“When people have diseases, we want to treat them, but we also want to give people the skills to manage their own health,” said Sister Mary Therese Sweeney, vice president of St. Joseph Hospital.

The health of California’s farm laborers is not well documented, largely because the population is so mobile.

Marc Schenker of UC Davis said the available data suggest that the fate of the migrant worker is not an enviable one.

“You don’t grow old as a farm worker,” Schenker said.

According to statistics compiled by the National Center for Farm Worker Health in Austin, Texas, farm workers are far more likely to die on the job, contract parasitic infections and suffer toxic chemical injuries than workers in other professions. Their per capita income is about half the U.S. average.


The health problems of farm workers often go untreated because, for many of them, decent care is unavailable or unaffordable. At the California Labor Camp, the men said they typically earn about $4.60 an hour. They pay $10 a day to stay at the camp.

Most of the men work six days a week, and if they don’t work--like when they visit their families at Christmastime--they don’t get paid. While some growers provide health insurance to the farm workers, Magdaleno said, most do not.

Ruano, the farm worker learning dental hygiene, said that when his wife developed a heart condition in the mid-1980s, he did not have the $10,000 needed for her surgery. Ruano sent her to Mexico, where the procedure was cheaper. She died shortly after her operation.

“Too expensive here,” Ruano said.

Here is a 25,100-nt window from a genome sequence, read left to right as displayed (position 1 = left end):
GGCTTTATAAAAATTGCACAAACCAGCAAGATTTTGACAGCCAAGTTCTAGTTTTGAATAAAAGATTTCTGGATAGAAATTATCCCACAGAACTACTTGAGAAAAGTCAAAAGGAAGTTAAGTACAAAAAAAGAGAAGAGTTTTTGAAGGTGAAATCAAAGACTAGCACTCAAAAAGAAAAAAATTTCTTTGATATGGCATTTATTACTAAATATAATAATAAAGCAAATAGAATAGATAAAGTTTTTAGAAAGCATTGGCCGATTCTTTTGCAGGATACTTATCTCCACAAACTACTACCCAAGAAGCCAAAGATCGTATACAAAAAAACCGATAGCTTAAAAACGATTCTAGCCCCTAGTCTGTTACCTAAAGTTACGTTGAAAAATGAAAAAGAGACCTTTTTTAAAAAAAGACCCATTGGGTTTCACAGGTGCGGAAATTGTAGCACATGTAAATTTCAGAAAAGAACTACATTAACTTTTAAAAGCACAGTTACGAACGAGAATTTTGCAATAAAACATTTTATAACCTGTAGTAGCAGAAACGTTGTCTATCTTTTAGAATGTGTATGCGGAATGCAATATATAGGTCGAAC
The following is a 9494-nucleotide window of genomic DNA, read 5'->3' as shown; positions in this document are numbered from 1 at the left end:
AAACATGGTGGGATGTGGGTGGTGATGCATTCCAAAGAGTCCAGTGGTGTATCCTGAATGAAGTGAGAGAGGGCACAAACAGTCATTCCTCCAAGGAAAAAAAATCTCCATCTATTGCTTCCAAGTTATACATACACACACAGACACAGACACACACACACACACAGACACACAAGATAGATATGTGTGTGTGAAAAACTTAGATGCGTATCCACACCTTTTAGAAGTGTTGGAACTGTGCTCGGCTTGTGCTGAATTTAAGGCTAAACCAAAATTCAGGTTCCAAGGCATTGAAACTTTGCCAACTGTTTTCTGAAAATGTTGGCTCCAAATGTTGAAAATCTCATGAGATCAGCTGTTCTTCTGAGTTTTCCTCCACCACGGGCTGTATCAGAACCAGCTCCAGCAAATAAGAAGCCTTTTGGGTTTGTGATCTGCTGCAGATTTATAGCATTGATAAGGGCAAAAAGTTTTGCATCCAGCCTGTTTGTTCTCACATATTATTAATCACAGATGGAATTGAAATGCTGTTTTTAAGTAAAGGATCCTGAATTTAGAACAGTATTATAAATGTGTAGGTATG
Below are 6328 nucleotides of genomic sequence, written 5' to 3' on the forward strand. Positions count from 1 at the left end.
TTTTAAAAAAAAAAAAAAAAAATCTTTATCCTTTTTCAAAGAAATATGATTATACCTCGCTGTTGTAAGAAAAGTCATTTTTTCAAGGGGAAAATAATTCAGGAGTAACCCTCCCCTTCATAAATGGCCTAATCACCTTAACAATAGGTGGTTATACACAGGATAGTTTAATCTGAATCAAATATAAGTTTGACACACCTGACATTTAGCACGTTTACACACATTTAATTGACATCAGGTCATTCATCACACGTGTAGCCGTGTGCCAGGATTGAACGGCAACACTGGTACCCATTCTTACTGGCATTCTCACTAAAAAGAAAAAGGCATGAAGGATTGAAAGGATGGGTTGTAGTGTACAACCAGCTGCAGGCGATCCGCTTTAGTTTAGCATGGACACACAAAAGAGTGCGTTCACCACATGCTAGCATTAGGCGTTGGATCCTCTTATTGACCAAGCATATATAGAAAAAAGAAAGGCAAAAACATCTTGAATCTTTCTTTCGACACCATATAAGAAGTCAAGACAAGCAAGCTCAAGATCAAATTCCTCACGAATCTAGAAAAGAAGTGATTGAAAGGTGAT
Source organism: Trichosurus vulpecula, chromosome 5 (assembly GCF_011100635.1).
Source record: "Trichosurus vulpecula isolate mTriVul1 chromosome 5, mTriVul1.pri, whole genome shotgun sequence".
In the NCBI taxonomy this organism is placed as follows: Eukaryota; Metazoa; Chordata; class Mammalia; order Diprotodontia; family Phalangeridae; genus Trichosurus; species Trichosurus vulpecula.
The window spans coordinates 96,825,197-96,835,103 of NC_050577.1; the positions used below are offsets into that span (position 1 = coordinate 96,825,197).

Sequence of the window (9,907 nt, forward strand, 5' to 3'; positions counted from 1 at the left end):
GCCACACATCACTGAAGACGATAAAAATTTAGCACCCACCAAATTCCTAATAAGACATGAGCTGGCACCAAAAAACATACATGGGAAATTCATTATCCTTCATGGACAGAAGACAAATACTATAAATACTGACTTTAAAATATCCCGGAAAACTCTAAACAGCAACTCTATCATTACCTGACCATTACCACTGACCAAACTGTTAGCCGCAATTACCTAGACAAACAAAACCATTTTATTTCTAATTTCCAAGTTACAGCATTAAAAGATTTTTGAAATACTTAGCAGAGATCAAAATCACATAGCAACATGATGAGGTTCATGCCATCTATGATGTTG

Public assistance for migrant farm workers is scarcer than ever. The recent tightening of eligibility rules for Medi-Cal has left many of the workers, even legal immigrants, without access to medical care. There are 17 publicly funded migrant health clinics still operating in California, but none in Orange County.

That’s where Bridge to Health comes in. Magdaleno and Sweeney conceived the program in 1994 and secured grants from the St. Joseph’s Foundation, Kaiser Permanente, the Irvine Health Foundation, the California Wellness Foundation and the PacificCare Foundation.

They began treating patients last year.

In addition to the California Labor Camp, the Bridge to Health team visits three other sites where farm workers and their families congregate: El Modena Community Center in Orange, the Corbin Community Center in Santa Ana and the SOS Clinic in Costa Mesa.


Ray Espinoza, owner of the California Labor Camp, welcomes the Bridge to Health team through his gates. He said that agricultural work often causes problems for even the toughest farm laborer.

“If you are picking asparagus for 10 hours a day, you are going to be a hunchback,” Espinoza said. “It’s hard work.”

But camp residents said that even though the work is backbreaking, they will keep coming as long as it is here.

Rodolfo Ortega, 56, arrived at the California Labor Camp from Mexico only six months ago. He finds the work exhausting, the pay lousy, his food not so bad.

“I make $20 a day. That’s not so much,” said Ortega, who used to drive a taxi. “But way more than in Mexico.”